Many 18th-century biographers of Johnson were tempted to compare him with his fictional characters, and especially with those in Rasselas: most often with the sententious Imlac, but also with the gifted, deluded astronomer who imagines that he controls the weather, and with the flawed philosopher who ‘speaks, and attention watches his lips’. The very fact that Rasselas was criticised for its lack of discrimination between characters and genders encouraged readers to believe that each of the people depicted in the tale was a portrait of some aspect of Johnson himself. Everyone reasons fluently at all times, even the astronomer in the grip of his delirium. As an episodic, anecdotal text, full of quotable sentiments delivered by characters who narrate their own histories, Rasselas also suggested a way of organising early lives of Johnson. Arthur Murphy wrote in his Essay on the Life and Genius of Samuel Johnson (1792) that whoever reads ‘the heads of the chapters’ in Rasselas ‘will find, that it is not a course of adventures that invites him forward, but a discussion of interesting questions’. In this context, ‘interesting’ is designed to convey the forcefully active sense of moving the reader’s passion, a sense which Johnson includes in his Dictionary definition of ‘To INTEREST’, with specific reference to the phrase ‘an interesting story’, and in the Rambler, where he writes that biography, of all genres, ‘enchains the heart by irresistible interest’.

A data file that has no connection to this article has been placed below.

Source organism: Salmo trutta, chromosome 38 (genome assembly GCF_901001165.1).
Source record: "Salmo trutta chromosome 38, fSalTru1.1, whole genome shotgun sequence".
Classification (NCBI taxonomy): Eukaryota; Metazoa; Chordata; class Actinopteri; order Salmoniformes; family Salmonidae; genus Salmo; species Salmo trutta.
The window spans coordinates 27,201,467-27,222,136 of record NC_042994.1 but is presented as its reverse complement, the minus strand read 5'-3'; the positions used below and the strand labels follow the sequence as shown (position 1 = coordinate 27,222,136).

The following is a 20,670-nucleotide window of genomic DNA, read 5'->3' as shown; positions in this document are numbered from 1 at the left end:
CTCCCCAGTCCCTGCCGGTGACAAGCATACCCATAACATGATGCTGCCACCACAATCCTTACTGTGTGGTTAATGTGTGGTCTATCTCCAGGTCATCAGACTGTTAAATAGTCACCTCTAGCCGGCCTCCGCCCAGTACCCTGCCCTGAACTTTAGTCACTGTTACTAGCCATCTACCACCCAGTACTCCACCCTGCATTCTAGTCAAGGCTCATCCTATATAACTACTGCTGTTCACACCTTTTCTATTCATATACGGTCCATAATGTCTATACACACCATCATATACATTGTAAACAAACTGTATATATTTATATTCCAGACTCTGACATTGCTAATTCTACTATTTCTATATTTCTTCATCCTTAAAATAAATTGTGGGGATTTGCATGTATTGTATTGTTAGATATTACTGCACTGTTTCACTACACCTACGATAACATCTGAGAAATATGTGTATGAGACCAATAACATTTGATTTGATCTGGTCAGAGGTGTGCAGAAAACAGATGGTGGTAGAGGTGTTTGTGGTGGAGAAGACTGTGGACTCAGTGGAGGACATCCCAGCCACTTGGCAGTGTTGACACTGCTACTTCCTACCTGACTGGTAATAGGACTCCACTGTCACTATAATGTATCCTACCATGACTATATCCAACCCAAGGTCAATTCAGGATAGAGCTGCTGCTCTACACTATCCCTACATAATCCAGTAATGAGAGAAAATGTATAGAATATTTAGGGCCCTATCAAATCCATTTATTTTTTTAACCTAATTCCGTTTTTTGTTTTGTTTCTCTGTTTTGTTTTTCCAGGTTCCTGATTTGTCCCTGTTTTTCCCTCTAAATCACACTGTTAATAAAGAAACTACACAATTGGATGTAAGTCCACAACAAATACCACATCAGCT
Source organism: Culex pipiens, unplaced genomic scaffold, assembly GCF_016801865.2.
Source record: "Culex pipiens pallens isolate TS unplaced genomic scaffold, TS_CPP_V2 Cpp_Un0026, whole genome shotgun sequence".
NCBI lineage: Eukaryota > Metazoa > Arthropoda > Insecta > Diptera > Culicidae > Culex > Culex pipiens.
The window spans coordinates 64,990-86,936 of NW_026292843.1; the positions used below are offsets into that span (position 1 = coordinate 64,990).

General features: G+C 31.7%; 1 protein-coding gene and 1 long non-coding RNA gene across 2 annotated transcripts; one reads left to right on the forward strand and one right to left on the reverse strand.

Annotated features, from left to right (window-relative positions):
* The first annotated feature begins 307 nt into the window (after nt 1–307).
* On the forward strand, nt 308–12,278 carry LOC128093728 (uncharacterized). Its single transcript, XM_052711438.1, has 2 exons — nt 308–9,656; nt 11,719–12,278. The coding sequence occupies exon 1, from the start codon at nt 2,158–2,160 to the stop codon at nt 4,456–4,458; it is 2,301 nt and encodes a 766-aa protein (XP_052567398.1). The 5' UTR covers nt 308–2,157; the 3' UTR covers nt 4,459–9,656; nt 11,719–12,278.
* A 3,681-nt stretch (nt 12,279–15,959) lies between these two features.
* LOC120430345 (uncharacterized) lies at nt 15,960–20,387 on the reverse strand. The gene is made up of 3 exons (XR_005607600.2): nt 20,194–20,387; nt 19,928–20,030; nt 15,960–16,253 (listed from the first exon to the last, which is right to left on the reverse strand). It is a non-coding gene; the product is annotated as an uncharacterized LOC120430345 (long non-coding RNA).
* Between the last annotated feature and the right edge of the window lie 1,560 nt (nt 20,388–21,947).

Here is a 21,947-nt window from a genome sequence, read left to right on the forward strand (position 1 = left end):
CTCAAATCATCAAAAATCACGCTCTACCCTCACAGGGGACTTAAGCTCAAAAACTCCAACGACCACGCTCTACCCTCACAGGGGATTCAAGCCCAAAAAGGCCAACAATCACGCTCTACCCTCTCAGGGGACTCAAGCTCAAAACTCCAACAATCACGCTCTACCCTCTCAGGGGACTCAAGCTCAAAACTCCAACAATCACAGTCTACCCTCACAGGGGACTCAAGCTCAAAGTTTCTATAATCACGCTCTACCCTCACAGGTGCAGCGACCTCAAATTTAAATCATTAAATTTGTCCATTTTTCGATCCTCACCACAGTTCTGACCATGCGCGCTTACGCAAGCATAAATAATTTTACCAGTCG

William Gerard Hamilton lamented that, when Johnson died, he ‘made a chasm, which not only nothing can fill up, but which nothing has a tendency to fill up’ – nothing, that is, other than new tales about Johnson. Murphy noted that ‘the press … teemed with anecdotes’ from the moment Johnson died. These little stories plugged gaps and supplied vacuities. They served to palliate melancholy. The subject matter of some anecdotes is synonymous with the instinct that produced them to begin with: the abhorrence of a vacuum. That feeling also comes in for scrutiny in Imlac’s comments on the pyramids, where the prowling, hungry mind is described as in ceaseless need of ‘some employment’.